In 2013 the Japanese built ship was renamed, seemingly after a region in the DPRK’s Kangwon Province and the home of North Korea’s newly built ski resort, Masik Ryong.
Though aside from the name, there is little to indicate the two bulkers were tied to North Korea. Ships flying the DPRK flag are rarely seen outside of Asian waters, and likely do their best to not advertise their presence when so far from home.
The last time a vessel with a North Korean flag was seen around Africa, it caused an international incident when it bought oil from a rebel captured offloading facility in Libya.
Coincidentally, that vessel’s name was very similar to one of the ships seized in Durban, the Morning Glory.
That ship however was raided by US commandos, and found to have bought the flag from the North Koreans some time before the incident.
Further complicating matters, both the Glory Morning and the Masik Ryong do not sail under North Korean flags, but are instead listed in the Tuvalu and Kiribati registries.
Re-flagging in this way is common in the maritime industry, often as a way of skirting national environmental and safety standards. However North Korea is well known to use these Flags of Convenience (FOCs) to hide its ownership of vessels.
IN BAD COMPANY?
Court documents obtained by NK News also show that at no point was North Korea mentioned in the legal process. The company on trial in South Africa which defaulted on its debt was the Hong Kong based Hua Heng Shipping Limited.
“The court accepted the claims based on the contracts … and ordered payment. So there was no further investigation necessary for our purposes,” Mundell added.
At first glance the company appears to have a relatively large online footprint, which is unusual for shipping companies tied to the DPRK. However closer examination of documents from the Hong Kong company register shows this is a different company, now wound up, called Hua Heng Shipping and Trading Limited.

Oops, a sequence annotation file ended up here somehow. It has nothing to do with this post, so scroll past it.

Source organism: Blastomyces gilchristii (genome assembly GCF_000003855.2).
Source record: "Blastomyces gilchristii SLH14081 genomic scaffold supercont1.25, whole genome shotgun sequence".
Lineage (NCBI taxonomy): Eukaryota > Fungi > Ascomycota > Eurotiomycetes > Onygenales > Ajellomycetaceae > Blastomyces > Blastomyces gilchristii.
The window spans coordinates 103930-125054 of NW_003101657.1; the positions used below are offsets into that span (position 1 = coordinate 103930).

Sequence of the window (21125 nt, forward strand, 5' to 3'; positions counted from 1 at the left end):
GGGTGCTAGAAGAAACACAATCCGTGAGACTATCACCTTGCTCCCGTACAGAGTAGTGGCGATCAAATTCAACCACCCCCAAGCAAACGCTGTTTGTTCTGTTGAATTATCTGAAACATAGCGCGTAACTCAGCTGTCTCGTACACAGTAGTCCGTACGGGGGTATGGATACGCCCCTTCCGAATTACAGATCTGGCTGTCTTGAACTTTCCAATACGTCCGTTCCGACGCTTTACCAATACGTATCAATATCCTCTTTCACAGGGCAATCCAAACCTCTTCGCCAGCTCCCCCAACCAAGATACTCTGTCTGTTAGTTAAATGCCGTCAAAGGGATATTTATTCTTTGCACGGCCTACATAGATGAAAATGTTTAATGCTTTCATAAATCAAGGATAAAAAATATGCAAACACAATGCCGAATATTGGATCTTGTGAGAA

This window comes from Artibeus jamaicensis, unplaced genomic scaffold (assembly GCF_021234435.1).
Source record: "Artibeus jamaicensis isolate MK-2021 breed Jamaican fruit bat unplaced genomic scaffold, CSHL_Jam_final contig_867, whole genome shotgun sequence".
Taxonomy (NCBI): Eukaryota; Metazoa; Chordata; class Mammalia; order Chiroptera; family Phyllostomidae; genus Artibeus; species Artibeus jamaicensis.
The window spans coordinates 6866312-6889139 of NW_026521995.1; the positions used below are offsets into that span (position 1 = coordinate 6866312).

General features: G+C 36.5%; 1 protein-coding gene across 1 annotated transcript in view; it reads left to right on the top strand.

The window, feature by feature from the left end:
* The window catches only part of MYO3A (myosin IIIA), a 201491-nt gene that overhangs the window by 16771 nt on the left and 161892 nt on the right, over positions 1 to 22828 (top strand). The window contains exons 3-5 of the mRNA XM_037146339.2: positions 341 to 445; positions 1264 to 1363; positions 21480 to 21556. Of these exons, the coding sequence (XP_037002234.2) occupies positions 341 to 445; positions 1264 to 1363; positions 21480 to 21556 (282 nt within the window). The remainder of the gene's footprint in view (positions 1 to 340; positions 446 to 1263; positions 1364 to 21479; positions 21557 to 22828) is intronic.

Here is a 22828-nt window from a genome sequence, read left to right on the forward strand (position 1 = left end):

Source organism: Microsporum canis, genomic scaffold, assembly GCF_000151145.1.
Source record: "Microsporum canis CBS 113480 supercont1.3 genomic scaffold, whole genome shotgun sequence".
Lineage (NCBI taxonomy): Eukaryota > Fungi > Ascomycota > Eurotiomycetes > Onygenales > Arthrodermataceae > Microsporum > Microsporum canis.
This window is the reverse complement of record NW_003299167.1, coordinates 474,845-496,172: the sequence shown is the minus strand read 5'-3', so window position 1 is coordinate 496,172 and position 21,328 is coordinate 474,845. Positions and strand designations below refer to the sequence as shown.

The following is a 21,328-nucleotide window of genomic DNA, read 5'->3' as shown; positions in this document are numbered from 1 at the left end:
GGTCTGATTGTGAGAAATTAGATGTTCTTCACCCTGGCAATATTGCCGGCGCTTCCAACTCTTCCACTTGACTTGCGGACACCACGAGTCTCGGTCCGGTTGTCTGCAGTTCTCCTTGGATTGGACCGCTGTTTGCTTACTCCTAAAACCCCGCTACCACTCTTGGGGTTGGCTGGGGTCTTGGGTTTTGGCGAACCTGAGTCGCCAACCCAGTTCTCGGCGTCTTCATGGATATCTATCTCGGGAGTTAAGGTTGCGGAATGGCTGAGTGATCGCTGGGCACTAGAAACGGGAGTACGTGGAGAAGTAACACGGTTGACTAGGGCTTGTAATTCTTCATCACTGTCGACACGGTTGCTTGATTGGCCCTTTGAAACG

The second Hua Heng however was incorporated in 2012. Its annual returns, as is usual with such companies, offer little information, listing no phone numbers other than that of the corporate secretary who handles the paperwork.
Analysis of data from ship tracking website Marine Traffic and numerous maritime databases is more fruitful, Hua Heng manages or owns at least five other vessels, which make frequent visits to North Korea.
One of their ships was last seen heading into the DPRK’s Nampho port on June 19. Another of the company’s ships is now named the “South Hill 2,” though in early June 2012 went by the name the Ryong Nam 2 and sailed under a North Korean flag.
Earlier in its career, the ship was owned by the now sanctioned Ocean Maritime Management, a DPRK shipping company caught smuggling weapons through the Panama Canal in 2013.
While linking a company to the DPRK can be difficult, Hua Heng’s involvement with North Korea’s shady network of Hong Kong paper companies appears substantial. The presence of North Korean crew aboard its vessels likely strengthen its ties to Pyongyang.
Even less information is available about the company which issued the mortgages to Hua Heng however. The Hong Kong companies register contains several companies bearing very similar names to “Newmax Investments,” though their company documents offer no contact information.
For their part, the North Korean crew could have also fared better after their involvement with Newmax and Hua Heng.
“The crew were not paid in full,” Mundell told NK News.
Additional reporting by Thomas Grevedon and JH Ahn
Picture: Sunset by MaxGag on 2011-12-13 16:43:06